“Oh, you allow screen time? That’s terrible”.
“You’re not co-sleeping? Your baby is going to be so messed up”.
“Hey, I heard your child is into drugs. You should do something about that”.
You’ve probably gotten some unsolicited parenting advice if you’re a parent. And if you ask us, you probably should’ve brushed it off. Why? Because it’s not really up to anyone else how you parent your child. It’s your decision and your child’s, so you should do what works best for you.
But sometimes, you may feel you’re not cut out for parenting. You may feel like you’re not doing a good job or like you could be doing better. The guilt of being a “bad parent” can be overwhelming. But don’t worry; there are ways to improve your parenting skills (without letting society dictate how you parent).
Be There for Your Child:
A parent-child bond goes beyond toys and pocket money, honestly! It doesn’t matter if you’re a working or a stay-at-home parent. Try to make time for your little ones (whether two or twenty) each day. They need you! Maybe they want to share the joy of a new toy or experience with you, or maybe they need a shoulder to cry on over an ex or poor grades.
You may hate to hear it, but it’s these vulnerable times in your teenager’s life when they light their first cigarette or ingest their first line of cocaine. These initial forays may not seem like a big deal to your child, but they could be the start of a lifelong addiction. So, you must sit and talk to them about it. If you feel things are slipping out of your hands, rehabs like Serenity At Summit can help.
Always Put Communication First:
No, we are not talking about WhatsApp calls or text messages only. We are talking about real, face-to-face communication. It is the key to every strong relationship, including the parent-child relationship.
It’s unfair, as a parent, to expect your child to do something because you asked them to. They deserve (and demand, if we are honest) an explanation for why they should do something. For example, “You’re grounded” will not cut it. Try something like, “I’m grounding you because your grades have been slipping, and I want you to focus on school.” This way, they know why they are being punished and what they need to do to fix the problem.
It also goes for communicating with your partner about parenting duties. It can be confusing and frustrating for you and your child if you’re not on the same page.
Discipline with Consistency:
Discipline is not a bad word! It is an essential tool for teaching your child right from wrong and helping them learn to control their impulses. But it needs to be done with consistency.
If you start to discipline your child and then back down, they will quickly learn that they can get away with bad behavior. On the contrary, if you are too strict, they will resent you and rebel against you. Try to find the sweet equilibrium that works best for you and your child, and stick to it.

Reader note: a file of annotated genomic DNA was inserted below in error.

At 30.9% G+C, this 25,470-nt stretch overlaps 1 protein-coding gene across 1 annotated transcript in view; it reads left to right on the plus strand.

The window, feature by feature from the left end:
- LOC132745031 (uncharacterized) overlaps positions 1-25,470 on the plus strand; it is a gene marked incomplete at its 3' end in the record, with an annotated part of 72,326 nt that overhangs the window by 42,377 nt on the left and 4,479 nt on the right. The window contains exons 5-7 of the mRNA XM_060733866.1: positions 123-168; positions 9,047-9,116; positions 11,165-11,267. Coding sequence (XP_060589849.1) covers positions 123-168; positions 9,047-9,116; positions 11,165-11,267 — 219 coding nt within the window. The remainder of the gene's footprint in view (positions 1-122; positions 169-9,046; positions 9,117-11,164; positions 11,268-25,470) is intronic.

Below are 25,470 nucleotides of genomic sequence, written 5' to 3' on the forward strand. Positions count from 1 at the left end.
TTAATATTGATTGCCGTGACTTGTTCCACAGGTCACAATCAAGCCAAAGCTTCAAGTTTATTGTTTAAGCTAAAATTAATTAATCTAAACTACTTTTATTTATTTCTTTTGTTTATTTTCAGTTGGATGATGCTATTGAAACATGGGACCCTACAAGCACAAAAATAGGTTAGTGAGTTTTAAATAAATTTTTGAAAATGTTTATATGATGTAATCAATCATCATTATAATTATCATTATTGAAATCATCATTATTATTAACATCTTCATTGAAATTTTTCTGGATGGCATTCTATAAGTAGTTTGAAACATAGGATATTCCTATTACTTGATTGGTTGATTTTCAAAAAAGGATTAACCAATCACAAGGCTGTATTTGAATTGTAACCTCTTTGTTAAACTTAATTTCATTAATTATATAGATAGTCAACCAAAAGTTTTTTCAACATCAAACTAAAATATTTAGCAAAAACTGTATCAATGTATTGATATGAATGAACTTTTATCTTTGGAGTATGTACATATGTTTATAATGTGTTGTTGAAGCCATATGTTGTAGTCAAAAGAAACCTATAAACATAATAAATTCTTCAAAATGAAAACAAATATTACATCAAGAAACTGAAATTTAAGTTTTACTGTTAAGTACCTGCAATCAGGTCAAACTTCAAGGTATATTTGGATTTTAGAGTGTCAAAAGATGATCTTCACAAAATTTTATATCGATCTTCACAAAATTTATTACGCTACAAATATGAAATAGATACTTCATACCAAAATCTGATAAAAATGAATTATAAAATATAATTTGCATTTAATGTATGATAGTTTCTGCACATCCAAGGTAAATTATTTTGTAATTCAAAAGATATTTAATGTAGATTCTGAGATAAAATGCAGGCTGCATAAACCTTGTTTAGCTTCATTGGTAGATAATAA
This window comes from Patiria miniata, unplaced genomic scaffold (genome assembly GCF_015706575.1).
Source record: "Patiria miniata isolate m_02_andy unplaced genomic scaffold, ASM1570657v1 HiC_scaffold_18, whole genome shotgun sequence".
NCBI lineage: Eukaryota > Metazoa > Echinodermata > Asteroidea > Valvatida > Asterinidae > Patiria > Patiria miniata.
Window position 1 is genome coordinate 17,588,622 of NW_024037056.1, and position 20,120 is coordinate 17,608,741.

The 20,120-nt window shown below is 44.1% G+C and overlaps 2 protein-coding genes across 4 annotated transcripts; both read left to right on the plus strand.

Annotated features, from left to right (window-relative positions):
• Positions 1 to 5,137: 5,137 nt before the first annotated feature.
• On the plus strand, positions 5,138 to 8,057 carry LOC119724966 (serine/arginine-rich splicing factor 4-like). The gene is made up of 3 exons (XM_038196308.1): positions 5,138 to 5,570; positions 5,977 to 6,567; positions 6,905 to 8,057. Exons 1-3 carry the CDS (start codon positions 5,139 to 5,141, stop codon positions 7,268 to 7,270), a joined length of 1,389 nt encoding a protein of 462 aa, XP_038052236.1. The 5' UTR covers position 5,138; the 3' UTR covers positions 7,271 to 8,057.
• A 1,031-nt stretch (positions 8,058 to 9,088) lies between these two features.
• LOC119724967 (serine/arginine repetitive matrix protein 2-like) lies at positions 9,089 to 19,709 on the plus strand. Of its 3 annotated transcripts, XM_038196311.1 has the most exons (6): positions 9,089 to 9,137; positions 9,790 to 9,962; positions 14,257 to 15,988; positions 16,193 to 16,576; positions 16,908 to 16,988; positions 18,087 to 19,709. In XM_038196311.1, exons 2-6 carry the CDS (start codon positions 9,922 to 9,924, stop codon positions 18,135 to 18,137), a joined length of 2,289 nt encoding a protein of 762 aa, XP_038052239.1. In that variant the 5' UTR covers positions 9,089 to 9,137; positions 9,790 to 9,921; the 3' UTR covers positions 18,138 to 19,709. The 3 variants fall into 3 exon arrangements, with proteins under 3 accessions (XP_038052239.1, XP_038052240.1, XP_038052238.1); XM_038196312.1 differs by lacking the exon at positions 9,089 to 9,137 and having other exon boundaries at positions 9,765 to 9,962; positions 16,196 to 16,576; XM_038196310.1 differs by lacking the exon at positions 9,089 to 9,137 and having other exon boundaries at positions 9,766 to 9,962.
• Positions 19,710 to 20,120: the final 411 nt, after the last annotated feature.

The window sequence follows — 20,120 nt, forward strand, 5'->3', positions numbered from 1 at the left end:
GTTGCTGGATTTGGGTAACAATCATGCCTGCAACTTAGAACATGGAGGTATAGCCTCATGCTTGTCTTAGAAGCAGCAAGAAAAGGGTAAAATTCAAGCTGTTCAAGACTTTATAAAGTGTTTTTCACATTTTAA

And remember, you can set grounds for punishment ahead of time. For example, if your child knows that breaking a curfew will result in losing privileges, they are less likely to do it.
Lead by Example:
Do you know you’re probably your child’s first and most important role model? Especially when they are young and learning how to behave in the world. The younger the child, the more cues they take from you on how to act.
So, if you value honesty as a trait, you need to be honest with them. You must show your child respect if you want them to be respectful. If you want your children to be good students, you must set an example by continuing to learn throughout your life.
When it comes to aggression, it is an area where you especially need to be careful. Your child will likely do the same if you constantly yell and get angry. According to studies, parents who are violent themselves are frequently the cause of their children becoming violent adults. So, instead of blowing your top, try to take a deep breath and count to ten.
Encourage Them to Be Independent:
One of the most difficult (and emotional) things for parents is to let their children go. But it is important to encourage your child’s independence, especially as they become teenagers. It is where you instill the confidence that they can make it in the world independently.
Of course, this doesn’t mean that you should just kick them out of the house as soon as they turn eighteen. But it does mean allowing them to make their own decisions, even if they are not always the right ones. It means watching them fail and learning from their mistakes.
It is also important to encourage independence in other areas of their life. For example, you can encourage them to try new things, join clubs and activities, and make new friends. Or how about starting a small baking business from home?
The most important thing is to give them the freedom to explore their interests and talents. And while you’re at it, always put your best “I know you got this” face on, even if you’re secretly dying inside.
Despite being a difficult subject for some, parenting doesn’t have to be dull or unpleasant. It can be one of the most rewarding things you’ll ever do in your life. Remember the midnight feedings and the first steps? The late-night talks and the laughter? It’s all worth it in the end.
And although there is no perfect way to parent, the tips in this blog post will hopefully give you a good starting point. Just remember to be what you want your child to be: honest, loving, patient, and consistent. Everything else will fall into place.